A van sits damaged by the use of explosives by the Hong Kong Police Force's bomb disposal squad during a demonstration for media in Hong Kong, Dec 6, 2019. (VINCENT THIAN / AP)
HONG KONG — Hong Kong police provided a rare behind-the-scenes look Friday at its bomb disposal squad to show the potentially deadly destructive force of homemade explosives seized during months of protests stemming from the extradition bill incident.
In a demonstration for media cameras, the bomb squad set off a series of controlled explosions in a disused quarry overlooking the city's high-rise skyline, blowing up a watermelon and shredding the front of a minivan.
Just 1 gram of the unstable explosive, equivalent to the weight of a candy, could cause life-changing injuries, said Alick McWhirter, senior bomb disposal officer of the HK Police Force
In July, police announced the seizure of about 2 kilograms of TATP, which has been used in terrorist attacks worldwide. Other recent seizures in Hong Kong involved far smaller amounts, just 1 gram, of TATP, or tri-acetone tri-peroxide.
"Obviously, I’m concerned that they are making TATP or are in possession of TATP,” said Alick McWhirter, the squad's senior bomb disposal officer.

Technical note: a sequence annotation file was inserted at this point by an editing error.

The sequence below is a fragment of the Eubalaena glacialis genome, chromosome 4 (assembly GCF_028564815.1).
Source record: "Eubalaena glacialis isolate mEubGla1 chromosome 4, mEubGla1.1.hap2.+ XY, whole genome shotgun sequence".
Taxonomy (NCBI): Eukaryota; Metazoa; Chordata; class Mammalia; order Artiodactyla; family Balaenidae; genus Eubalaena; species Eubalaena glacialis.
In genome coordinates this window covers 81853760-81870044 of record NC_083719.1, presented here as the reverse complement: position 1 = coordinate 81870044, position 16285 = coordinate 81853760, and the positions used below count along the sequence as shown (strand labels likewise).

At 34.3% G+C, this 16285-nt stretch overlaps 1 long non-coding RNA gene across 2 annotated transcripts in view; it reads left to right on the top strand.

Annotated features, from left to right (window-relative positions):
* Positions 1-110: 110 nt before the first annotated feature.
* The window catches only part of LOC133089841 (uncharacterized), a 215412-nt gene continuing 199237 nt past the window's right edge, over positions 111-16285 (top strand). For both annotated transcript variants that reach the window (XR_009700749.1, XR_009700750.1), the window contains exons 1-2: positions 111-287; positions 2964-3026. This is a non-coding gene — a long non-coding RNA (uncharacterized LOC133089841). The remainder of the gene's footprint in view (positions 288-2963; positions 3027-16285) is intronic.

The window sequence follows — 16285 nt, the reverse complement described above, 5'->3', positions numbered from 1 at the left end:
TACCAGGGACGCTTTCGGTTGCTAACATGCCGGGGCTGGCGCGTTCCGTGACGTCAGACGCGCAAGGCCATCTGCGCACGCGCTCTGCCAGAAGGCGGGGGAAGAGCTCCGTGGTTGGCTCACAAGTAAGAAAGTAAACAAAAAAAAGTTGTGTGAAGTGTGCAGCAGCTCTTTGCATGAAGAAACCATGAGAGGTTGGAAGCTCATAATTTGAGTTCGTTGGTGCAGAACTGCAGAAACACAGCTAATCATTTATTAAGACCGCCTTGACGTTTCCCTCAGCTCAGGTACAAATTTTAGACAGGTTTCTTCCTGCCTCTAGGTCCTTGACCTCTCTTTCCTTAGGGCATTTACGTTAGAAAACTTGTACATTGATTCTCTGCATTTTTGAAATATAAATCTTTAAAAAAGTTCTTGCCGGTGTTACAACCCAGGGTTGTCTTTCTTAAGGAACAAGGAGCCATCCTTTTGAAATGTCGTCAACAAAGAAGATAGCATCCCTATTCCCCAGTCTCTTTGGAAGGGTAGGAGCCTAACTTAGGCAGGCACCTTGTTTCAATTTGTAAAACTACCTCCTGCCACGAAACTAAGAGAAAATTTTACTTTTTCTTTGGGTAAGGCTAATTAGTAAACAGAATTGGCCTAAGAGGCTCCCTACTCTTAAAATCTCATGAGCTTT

Just 1 gram of the unstable explosive, equivalent to the weight of a candy, could cause life-changing injuries, he said.
A demonstration blast of 1 gram of high explosive at the quarry above the bomb squad's fenced-off headquarters caused a loud bang. A blast involving 50 grams, which would fit into a cigarette packet, sent shrapnel flying from the shattered front of the minivan.
The squad used explosives with a destructive force equivalent to TATP but not TATP itself, because the substance is so dangerous to handle, susceptible to bumps, heat and friction.
A van is damaged with TATP equivalent explosive by the bomb disposal squad during a demonstration for media in Hong Kong, Dec 6, 2019. (VINCENT THIAN / AP)
In October, police said a homemade, remote-controlled bomb intended to “kill or to harm” riot control officers was detonated as they deployed against protests. Causing a loud thud but no injuries, the small blast marked the first known use of an explosive device during the protests that started in June.
The bomb squad has also disposed of thousands of gasoline bombs prepared by protesters on university campuses.
McWhirter said that “99 percent of the protesters in Hong Kong, from what I've seen, are peaceful.”
But he added: “There's clearly, though, a small hardcore who are dedicated towards violence.”
“The ones creating these explosives are a tiny percentage of a tiny percentage,” he said. “Petrol bombs, TATP, are not the normal in Hong Kong.”
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